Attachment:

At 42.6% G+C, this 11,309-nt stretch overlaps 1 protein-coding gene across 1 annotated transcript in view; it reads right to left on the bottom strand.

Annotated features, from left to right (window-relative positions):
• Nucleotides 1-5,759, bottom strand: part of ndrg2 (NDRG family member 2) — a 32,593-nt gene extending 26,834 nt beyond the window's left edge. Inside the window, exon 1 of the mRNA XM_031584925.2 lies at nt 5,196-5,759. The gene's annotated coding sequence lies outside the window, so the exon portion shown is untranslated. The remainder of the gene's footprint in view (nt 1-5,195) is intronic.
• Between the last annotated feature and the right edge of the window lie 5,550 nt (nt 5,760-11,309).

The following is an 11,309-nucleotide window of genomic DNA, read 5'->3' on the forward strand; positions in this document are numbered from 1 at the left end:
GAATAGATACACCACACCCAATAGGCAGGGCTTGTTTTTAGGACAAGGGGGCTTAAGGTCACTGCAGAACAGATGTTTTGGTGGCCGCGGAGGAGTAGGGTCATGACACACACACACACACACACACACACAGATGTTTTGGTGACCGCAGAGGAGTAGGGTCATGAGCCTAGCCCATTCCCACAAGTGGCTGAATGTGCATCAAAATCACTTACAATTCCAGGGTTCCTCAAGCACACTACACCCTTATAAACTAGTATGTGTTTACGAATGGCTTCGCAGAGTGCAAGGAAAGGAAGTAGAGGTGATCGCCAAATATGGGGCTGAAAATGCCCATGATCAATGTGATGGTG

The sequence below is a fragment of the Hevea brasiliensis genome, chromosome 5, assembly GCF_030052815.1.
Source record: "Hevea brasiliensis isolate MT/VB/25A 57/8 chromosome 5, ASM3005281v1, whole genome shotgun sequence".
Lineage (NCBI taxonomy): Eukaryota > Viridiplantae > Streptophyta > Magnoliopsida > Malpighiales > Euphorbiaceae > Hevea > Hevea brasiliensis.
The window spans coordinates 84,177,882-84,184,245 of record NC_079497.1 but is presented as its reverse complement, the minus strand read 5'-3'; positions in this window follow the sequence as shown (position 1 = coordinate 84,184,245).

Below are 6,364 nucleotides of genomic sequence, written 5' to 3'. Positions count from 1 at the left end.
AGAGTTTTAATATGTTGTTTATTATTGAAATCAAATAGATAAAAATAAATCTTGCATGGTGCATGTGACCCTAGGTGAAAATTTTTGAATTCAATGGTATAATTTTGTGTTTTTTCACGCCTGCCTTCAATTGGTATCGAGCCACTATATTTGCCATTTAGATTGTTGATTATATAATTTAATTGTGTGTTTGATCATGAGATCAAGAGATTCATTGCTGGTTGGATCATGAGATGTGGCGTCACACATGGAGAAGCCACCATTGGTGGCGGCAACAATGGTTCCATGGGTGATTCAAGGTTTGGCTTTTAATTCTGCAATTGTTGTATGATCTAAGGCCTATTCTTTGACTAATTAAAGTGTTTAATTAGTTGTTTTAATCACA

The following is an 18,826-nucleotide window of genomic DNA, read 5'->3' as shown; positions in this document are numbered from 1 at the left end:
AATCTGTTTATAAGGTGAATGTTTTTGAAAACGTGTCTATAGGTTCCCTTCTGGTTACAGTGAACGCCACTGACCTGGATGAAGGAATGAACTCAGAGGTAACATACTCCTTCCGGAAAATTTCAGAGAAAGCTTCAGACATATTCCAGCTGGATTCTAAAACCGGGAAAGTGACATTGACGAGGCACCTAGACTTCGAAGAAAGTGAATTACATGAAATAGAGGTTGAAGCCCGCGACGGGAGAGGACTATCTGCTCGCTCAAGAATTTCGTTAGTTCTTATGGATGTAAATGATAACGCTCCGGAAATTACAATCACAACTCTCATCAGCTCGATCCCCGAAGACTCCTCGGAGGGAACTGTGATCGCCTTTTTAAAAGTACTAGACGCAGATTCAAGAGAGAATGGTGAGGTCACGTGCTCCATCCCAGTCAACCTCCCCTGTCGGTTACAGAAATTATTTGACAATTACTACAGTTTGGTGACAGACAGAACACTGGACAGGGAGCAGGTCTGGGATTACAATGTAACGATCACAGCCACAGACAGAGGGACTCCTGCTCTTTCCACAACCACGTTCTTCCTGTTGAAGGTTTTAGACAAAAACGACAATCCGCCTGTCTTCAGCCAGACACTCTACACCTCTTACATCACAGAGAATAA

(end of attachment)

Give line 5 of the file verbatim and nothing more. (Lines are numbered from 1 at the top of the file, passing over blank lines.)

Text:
The following is an 11,309-nucleotide window of genomic DNA, read 5'->3' on the forward strand; positions in this document are numbered from 1 at the left end: